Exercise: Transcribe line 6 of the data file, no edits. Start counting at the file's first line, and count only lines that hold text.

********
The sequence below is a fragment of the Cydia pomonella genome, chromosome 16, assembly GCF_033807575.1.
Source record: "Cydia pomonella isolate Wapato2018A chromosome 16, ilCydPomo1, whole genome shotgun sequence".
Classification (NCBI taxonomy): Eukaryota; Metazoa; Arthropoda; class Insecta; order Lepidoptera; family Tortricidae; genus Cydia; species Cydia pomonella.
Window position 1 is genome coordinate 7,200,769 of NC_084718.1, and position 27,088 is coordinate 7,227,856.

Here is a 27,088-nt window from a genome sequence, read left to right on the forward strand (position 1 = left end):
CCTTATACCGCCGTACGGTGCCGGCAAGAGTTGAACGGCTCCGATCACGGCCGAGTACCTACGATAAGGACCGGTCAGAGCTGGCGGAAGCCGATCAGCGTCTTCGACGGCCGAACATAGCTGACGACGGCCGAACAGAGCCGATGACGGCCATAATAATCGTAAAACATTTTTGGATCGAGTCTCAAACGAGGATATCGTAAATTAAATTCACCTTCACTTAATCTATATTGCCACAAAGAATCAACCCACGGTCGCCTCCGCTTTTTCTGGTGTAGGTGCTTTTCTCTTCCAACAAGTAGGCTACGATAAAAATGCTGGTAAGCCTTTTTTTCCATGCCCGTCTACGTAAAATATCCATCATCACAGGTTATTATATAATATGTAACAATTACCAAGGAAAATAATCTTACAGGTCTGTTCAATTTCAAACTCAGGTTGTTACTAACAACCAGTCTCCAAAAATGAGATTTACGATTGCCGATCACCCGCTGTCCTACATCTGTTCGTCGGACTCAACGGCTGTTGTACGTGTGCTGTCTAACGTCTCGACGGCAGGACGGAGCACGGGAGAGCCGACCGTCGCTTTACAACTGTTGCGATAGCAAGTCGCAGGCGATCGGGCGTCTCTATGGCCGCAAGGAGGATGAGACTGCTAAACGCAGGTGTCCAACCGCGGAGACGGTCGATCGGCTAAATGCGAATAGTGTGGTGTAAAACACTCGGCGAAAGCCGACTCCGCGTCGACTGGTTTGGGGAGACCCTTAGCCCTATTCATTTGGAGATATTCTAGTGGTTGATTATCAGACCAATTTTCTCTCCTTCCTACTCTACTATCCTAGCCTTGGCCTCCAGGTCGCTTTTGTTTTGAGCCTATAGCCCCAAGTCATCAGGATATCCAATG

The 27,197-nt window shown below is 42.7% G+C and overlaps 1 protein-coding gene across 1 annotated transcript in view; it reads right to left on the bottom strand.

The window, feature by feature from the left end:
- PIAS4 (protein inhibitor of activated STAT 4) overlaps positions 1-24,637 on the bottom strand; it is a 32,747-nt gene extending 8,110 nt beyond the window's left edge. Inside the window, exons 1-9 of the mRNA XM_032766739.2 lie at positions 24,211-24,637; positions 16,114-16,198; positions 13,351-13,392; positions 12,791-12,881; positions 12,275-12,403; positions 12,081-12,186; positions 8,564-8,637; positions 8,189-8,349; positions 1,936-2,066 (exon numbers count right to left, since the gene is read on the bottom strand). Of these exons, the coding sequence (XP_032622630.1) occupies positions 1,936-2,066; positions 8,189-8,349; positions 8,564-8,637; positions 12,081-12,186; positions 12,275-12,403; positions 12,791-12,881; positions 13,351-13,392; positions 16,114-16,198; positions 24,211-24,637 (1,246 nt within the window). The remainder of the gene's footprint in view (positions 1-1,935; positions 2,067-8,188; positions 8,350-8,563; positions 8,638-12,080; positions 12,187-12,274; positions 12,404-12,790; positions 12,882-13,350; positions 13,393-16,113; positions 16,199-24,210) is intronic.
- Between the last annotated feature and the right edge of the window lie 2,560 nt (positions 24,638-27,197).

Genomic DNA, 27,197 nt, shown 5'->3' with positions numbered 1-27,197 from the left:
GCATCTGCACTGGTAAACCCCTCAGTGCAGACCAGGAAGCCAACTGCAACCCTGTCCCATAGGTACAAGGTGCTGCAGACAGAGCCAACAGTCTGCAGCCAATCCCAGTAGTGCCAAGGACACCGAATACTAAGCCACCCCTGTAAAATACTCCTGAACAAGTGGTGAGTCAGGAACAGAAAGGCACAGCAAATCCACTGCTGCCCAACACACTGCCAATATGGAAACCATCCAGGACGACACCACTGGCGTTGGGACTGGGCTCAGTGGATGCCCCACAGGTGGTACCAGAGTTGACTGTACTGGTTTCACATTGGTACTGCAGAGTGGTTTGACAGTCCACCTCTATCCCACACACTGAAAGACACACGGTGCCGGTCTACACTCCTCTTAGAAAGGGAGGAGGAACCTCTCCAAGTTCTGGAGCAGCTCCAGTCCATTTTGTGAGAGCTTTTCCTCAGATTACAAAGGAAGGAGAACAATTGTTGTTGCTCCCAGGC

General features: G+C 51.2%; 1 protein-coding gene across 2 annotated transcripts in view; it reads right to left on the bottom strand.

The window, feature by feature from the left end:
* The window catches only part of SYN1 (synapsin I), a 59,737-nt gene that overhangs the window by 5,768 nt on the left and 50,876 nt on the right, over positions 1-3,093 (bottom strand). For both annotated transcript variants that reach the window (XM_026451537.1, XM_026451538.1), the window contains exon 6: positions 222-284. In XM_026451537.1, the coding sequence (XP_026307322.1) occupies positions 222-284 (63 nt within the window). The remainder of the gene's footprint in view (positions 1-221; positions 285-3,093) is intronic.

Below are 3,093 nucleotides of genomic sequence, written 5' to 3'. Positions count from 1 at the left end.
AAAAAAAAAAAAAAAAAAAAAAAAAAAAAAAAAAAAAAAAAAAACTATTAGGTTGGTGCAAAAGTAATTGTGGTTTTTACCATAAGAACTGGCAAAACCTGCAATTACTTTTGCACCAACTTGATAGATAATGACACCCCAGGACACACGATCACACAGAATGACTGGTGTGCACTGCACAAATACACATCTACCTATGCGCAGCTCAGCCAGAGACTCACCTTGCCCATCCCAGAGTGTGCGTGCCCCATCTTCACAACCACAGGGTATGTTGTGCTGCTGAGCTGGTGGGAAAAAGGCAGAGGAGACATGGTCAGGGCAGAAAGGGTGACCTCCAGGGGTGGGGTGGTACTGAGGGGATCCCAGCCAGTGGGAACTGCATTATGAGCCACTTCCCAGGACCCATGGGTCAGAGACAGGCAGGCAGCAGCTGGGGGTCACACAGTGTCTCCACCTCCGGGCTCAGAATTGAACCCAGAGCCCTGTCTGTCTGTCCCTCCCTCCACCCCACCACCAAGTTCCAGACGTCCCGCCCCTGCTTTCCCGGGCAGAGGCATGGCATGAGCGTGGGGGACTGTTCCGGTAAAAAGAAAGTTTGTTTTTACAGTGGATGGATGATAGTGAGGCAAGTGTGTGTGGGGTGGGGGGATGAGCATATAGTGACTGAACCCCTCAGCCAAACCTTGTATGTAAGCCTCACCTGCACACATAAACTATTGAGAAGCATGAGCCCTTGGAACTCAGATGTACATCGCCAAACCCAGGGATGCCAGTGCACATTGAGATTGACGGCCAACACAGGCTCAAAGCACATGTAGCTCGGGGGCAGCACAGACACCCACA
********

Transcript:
CCTTATACCGCCGTACGGTGCCGGCAAGAGTTGAACGGCTCCGATCACGGCCGAGTACCTACGATAAGGACCGGTCAGAGCTGGCGGAAGCCGATCAGCGTCTTCGACGGCCGAACATAGCTGACGACGGCCGAACAGAGCCGATGACGGCCATAATAATCGTAAAACATTTTTGGATCGAGTCTCAAACGAGGATATCGTAAATTAAATTCACCTTCACTTAATCTATATTGCCACAAAGAATCAACCCACGGTCGCCTCCGCTTTTTCTGGTGTAGGTGCTTTTCTCTTCCAACAAGTAGGCTACGATAAAAATGCTGGTAAGCCTTTTTTTCCATGCCCGTCTACGTAAAATATCCATCATCACAGGTTATTATATAATATGTAACAATTACCAAGGAAAATAATCTTACAGGTCTGTTCAATTTCAAACTCAGGTTGTTACTAACAACCAGTCTCCAAAAATGAGATTTACGATTGCCGATCACCCGCTGTCCTACATCTGTTCGTCGGACTCAACGGCTGTTGTACGTGTGCTGTCTAACGTCTCGACGGCAGGACGGAGCACGGGAGAGCCGACCGTCGCTTTACAACTGTTGCGATAGCAAGTCGCAGGCGATCGGGCGTCTCTATGGCCGCAAGGAGGATGAGACTGCTAAACGCAGGTGTCCAACCGCGGAGACGGTCGATCGGCTAAATGCGAATAGTGTGGTGTAAAACACTCGGCGAAAGCCGACTCCGCGTCGACTGGTTTGGGGAGACCCTTAGCCCTATTCATTTGGAGATATTCTAGTGGTTGATTATCAGACCAATTTTCTCTCCTTCCTACTCTACTATCCTAGCCTTGGCCTCCAGGTCGCTTTTGTTTTGAGCCTATAGCCCCAAGTCATCAGGATATCCAATG